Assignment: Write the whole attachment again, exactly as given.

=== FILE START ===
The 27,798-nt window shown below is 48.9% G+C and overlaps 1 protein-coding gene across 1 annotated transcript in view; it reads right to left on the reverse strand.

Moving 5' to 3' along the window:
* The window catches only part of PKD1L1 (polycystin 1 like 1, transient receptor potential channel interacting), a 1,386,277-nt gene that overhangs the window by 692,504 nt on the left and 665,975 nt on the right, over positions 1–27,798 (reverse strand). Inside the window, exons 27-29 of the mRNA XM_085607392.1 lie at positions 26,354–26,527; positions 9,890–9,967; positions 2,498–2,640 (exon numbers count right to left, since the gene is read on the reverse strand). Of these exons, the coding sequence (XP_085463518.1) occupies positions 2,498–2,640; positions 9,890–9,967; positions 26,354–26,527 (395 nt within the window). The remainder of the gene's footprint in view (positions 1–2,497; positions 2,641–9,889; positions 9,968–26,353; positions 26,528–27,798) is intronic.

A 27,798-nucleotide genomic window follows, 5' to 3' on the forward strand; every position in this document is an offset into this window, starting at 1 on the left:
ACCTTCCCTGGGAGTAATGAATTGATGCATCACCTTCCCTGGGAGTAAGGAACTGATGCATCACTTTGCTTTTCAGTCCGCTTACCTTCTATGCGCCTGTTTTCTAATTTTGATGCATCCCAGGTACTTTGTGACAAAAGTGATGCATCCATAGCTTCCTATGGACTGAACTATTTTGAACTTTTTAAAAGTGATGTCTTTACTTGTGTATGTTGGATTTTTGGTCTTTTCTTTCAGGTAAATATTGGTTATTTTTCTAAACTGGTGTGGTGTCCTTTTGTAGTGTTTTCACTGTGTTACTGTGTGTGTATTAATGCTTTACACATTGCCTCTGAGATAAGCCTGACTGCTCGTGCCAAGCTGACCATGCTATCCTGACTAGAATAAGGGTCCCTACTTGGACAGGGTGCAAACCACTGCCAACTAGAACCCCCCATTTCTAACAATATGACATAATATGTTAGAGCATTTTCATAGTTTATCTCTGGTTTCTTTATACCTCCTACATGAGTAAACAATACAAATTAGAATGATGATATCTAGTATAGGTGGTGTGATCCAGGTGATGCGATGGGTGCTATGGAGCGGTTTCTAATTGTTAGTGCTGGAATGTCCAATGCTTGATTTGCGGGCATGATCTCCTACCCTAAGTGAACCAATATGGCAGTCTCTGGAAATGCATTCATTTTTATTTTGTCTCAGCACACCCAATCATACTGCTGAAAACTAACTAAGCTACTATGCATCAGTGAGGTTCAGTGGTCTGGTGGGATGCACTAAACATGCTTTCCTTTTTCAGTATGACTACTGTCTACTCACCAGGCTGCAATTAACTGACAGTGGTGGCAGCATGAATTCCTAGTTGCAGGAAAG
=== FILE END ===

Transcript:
The 27,798-nt window shown below is 48.9% G+C and overlaps 1 protein-coding gene across 1 annotated transcript in view; it reads right to left on the reverse strand.

Moving 5' to 3' along the window:
* The window catches only part of PKD1L1 (polycystin 1 like 1, transient receptor potential channel interacting), a 1,386,277-nt gene that overhangs the window by 692,504 nt on the left and 665,975 nt on the right, over positions 1–27,798 (reverse strand). Inside the window, exons 27-29 of the mRNA XM_085607392.1 lie at positions 26,354–26,527; positions 9,890–9,967; positions 2,498–2,640 (exon numbers count right to left, since the gene is read on the reverse strand). Of these exons, the coding sequence (XP_085463518.1) occupies positions 2,498–2,640; positions 9,890–9,967; positions 26,354–26,527 (395 nt within the window). The remainder of the gene's footprint in view (positions 1–2,497; positions 2,641–9,889; positions 9,968–26,353; positions 26,528–27,798) is intronic.

A 27,798-nucleotide genomic window follows, 5' to 3' on the forward strand; every position in this document is an offset into this window, starting at 1 on the left:
ACCTTCCCTGGGAGTAATGAATTGATGCATCACCTTCCCTGGGAGTAAGGAACTGATGCATCACTTTGCTTTTCAGTCCGCTTACCTTCTATGCGCCTGTTTTCTAATTTTGATGCATCCCAGGTACTTTGTGACAAAAGTGATGCATCCATAGCTTCCTATGGACTGAACTATTTTGAACTTTTTAAAAGTGATGTCTTTACTTGTGTATGTTGGATTTTTGGTCTTTTCTTTCAGGTAAATATTGGTTATTTTTCTAAACTGGTGTGGTGTCCTTTTGTAGTGTTTTCACTGTGTTACTGTGTGTGTATTAATGCTTTACACATTGCCTCTGAGATAAGCCTGACTGCTCGTGCCAAGCTGACCATGCTATCCTGACTAGAATAAGGGTCCCTACTTGGACAGGGTGCAAACCACTGCCAACTAGAACCCCCCATTTCTAACAATATGACATAATATGTTAGAGCATTTTCATAGTTTATCTCTGGTTTCTTTATACCTCCTACATGAGTAAACAATACAAATTAGAATGATGATATCTAGTATAGGTGGTGTGATCCAGGTGATGCGATGGGTGCTATGGAGCGGTTTCTAATTGTTAGTGCTGGAATGTCCAATGCTTGATTTGCGGGCATGATCTCCTACCCTAAGTGAACCAATATGGCAGTCTCTGGAAATGCATTCATTTTTATTTTGTCTCAGCACACCCAATCATACTGCTGAAAACTAACTAAGCTACTATGCATCAGTGAGGTTCAGTGGTCTGGTGGGATGCACTAAACATGCTTTCCTTTTTCAGTATGACTACTGTCTACTCACCAGGCTGCAATTAACTGACAGTGGTGGCAGCATGAATTCCTAGTTGCAGGAAAG